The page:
No going back now as Dexit finally completed

This was the day when England and former Republic midfielder Declan Rice found out whether Dexit was really worth all the aggro and, unlike the current political shenanigans haunting London, his strategic exit turned out rather well.

No going back now as Dexit finally completed

This was the day when England and former Republic midfielder Declan Rice found out whether Dexit was really worth all the aggro and, unlike the current political shenanigans haunting London, his strategic exit turned out rather well. The truth is England didn’t really need Rice, whose controversial switch of international allegiance has made so many headlines on both sides of the Irish Sea, to overcome a poor Czech Republic side in a Euro 2020 Group A qualifier at Wembley, as they sauntered to a 5-0 win, thanks to a hat-trick from Raheem Sterling.

However, his appearance as a 63rd minute substitute went some way to answering the critics even if, for many Republic fans, it must have been hard to watch. It was a day when England, who have already reached the Nations Cup semi-finals in Portugal this summer, again showed the kind of potential that must have made Rice’s switch so tempting. The fact that, despite all the furore surrounding his choice, the West Ham man was never really in contention to start at Wembley rather sums up the quality on offer to manager Gareth Southgate, whose team won at a canter with Harry Kane also on target from the penalty spot and Thomas Kalas adding an own goal.

Southgate explained Rice’s omission from the starting line-up by saying: “Declan has trained really well, but he has only had a few days with us. We need some of our leaders on the field and some stability.”

Whether the build-up to the match played any part in that decision is hard to tell, but certainly it hadn’t gone quite the way the former Ireland international, whose grandparents hail from Cork of course, would have hoped. His preparation was overshadowed by the discovery of an Instagram message from 2015, when Rice was only 16, in which he wrote #UPTHERA; and despite strong defence from Southgate and support from his own club West Ham, who have decided to take no action, the story, of course, made back-page headlines in England.

It led to suggestions that the 20-year-old could receive a negative reaction from England fans, who have not been afraid to boo far better players over the years, from David Beckham to Sterling, Wayne Rooney to Ashley Cole and Frank Lampard to Peter Crouch.

In fact, those fears proved unfounded. There was a ripple of applause when Rice’s name was read out as a substitute and again when he warmed up, as midfielder Eric Dier lay injured early in the game.

More significant, however, was that when Dier had to leave the field, Southgate chose attacking midfielder Ross Barkley to replace him rather than Rice, who would have been a natural swap; another indication that breaking into this England side will not be simple.

He was given a chance, however, just over an hour in when England were 3-0 up and the game was wrapped up. As expected, he looked very much at home in a midfield that was under little pressure. There will be far tougher tests to come, but one thing is certain now, having played in a competitive game for England, he won’t been seen in green again. The same can be said of another former Republic player, Michael Keane, who has already achieved what Rice aspires to.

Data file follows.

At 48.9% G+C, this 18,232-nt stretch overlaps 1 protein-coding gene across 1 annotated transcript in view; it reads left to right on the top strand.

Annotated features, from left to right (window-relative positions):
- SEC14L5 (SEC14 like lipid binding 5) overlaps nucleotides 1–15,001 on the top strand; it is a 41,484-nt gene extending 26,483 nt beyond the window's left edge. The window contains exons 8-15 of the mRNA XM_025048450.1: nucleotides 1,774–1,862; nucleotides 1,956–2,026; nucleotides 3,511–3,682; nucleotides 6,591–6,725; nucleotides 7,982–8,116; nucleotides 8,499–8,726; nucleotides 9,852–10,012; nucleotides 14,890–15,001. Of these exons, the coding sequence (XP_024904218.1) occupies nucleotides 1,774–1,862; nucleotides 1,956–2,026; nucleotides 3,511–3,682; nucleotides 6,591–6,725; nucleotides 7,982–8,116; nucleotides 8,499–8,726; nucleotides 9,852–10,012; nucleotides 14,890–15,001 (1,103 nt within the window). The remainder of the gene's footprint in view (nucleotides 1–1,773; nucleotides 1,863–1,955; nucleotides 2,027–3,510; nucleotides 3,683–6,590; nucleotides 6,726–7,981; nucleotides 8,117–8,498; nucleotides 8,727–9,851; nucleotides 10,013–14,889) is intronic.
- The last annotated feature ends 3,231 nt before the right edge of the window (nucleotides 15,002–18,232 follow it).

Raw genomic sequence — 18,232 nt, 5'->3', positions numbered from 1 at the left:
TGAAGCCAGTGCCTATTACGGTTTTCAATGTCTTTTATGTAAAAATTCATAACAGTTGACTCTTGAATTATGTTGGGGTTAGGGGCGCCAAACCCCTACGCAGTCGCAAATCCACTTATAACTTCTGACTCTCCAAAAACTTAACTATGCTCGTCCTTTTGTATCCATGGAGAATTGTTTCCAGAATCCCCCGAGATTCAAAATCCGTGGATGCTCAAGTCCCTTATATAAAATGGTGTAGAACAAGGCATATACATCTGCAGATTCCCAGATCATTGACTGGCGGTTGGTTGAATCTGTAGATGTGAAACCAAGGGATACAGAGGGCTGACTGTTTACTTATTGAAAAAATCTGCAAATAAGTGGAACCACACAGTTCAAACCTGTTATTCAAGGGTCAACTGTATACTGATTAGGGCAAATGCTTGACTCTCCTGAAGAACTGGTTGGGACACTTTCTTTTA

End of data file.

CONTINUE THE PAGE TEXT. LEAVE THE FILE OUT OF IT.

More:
The Everton centre-back, who won four caps at U17 and U19 level for Ireland, made a rather quieter switch to the Three Lions at a younger age and started against the Czechs for his sixth full England cap, this time paired with Leicester’s Harry Maguire in what proved to be a comfortable victory.

Certainly, Southgate’s side here showed the quality needed to step up on their World Cup semi-final place in Russia last year, making easy work of a largely unambitious Czech side. England’s opening goal was simple but classy. An outstanding pass inside the full-back by Harry Kane found Jadon Sancho on the right, and the winger’s low cross was converted by a sliding Sterling. The second came from the penalty spot, a rather soft one, after Sterling was sandwiched by two Czech defenders, and was converted with his usual power and panache by Kane on the stroke of half-time.

Sterling swivelled neatly to curl home number three left-footed and then earned a fortunate fourth with a long-range effort which took a big deflection. Kallas’ own goal, after more good work from Sterling, made it five and the scoreline, which didn’t flatter England, perhaps makes Rice’s decision to switch allegiance difficult to argue with - if you are able to take the emotion out of it, of course. The bottom line is there no going back now. Dexit has been completed and the Republic will have to move on without him.

ENGLAND:

Pickford; Walker, Keane, Maguire, Chilwell, Dier (Barkley 17), Henderson, Sancho, Alli (Rice 63), Sterling (Hudson-Odoi 70), Kane.

CZECH REPUBLIC:

Pavlanka; Kaderabek, Calustka, Kalas, Novak, Soucek, Pavelka, Selassie, Darida (Masopust 67), Jankto (Vydra 45), Schick (Skoda 82).

Referee:

Artur Dias (Portugal).

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